St. Pierre: We feel that the multifamily asset values have already reached bottom or are very close. As far as other property types, we do not feel the bottom will be reached in 2010, and maybe not until the second half of 2011.

Retail and office valuations are far more unpredictable than those of multifamily, given the fact that the full impact is not yet known. In a multifamily asset, the 12-month lease provides a much quicker indication of the impact of the economic downturn. With retail and office properties, the lease terms are typically longer-term and, although tenants may continue to remain in their space today, as soon as their lease expires, they may vacate or downsize, further impacting a property’s value.

We believe the upward trends in multifamily are far more predictable and certain than with the other asset classes. That is not to say that the multifamily market will not continue to struggle during the balance of 2010, but we do believe it will be the first asset class that will recover.

Q: In the “traditional” development market, when might we expect to see a return to normal levels of activity? How will the new “normal” differ from the old?

St. Pierre: Normal levels of traditional development activity will not begin to return until at least 2012, and when it does, the new normal will be more conservative, with greater levels of pre-leasing and more real-cash equity invested in the projects.

That said, we do expect to see select development projects that will present compelling investment opportunities. In fact, we are currently underwriting and analyzing a couple of new student housing developments and a few grocery-anchored retail centers.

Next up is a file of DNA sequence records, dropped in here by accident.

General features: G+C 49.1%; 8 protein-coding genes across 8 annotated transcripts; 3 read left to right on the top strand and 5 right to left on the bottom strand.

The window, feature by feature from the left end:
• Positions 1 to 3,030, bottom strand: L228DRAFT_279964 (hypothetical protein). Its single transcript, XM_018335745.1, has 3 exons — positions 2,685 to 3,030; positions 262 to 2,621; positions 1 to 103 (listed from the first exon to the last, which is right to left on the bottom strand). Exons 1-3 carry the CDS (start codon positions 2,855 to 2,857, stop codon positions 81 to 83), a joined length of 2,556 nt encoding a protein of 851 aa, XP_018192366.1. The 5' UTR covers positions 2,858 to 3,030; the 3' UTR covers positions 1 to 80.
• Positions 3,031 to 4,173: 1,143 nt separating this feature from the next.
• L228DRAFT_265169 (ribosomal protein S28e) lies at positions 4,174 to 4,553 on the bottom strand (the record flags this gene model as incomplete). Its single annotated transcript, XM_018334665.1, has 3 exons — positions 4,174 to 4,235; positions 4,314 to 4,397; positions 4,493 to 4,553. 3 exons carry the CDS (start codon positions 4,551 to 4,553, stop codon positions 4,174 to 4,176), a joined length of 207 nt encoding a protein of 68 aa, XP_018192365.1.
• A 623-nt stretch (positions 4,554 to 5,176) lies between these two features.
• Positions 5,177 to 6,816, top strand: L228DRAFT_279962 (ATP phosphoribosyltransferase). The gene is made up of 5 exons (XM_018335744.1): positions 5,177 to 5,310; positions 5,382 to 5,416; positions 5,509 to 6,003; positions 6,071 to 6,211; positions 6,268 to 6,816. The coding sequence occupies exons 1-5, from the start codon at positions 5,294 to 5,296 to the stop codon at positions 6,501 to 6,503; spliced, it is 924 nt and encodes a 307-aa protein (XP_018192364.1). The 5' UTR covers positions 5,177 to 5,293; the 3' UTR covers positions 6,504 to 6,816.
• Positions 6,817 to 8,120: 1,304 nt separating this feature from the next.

Q: When selecting undervalued assets in which to invest, what criteria do you use to determine the best opportunities? Is there a typical profile for your preferred properties?

St. Pierre: When we are looking at investing in undervalued opportunities, we are looking for current cashflow with value-creation potential. We are focused on opportunities where the value creation can be achieved not by speculating on future cap-rate compression, but from the ability to drive increased net operating income, based on realistic and conservative assumptions.

In many cases, the ability to increase revenue is based on a substantial renovation program that will significantly improve the overall quality of the asset and justify increased rents, so long as they are supported in the market.

We are looking for opportunities that will generate 8% or greater current returns and that will increase to low teens in 24 months. Overall, we are looking to achieve 18% to 22% internal rate of return on a seven- to ten-year hold.

Q: What are your predictions for commercial mortgage-backed securities (CMBS)? News of some recent deals has been promising, but how much CMBS market activity do you think we’ll ultimately see this year?

St. Pierre: There is no question that the news of JPMorgan Chase’s and Bank of America’s securitizations late last year were signs that the CMBS market might be returning. RBS’ recent sale of the first multi-borrower pool of assets since 2008 is a very good indication that the commercial mortgage-backed securities market may be back.

That said, although the activity will increase, I do not think the overall activity for the year will be that strong. To me, what is promising is not the ultimate dollar amount of the activity as much as the fact that there is any activity at all. It is one sign of liquidity starting to return to the paralyzed and frozen real estate capital markets.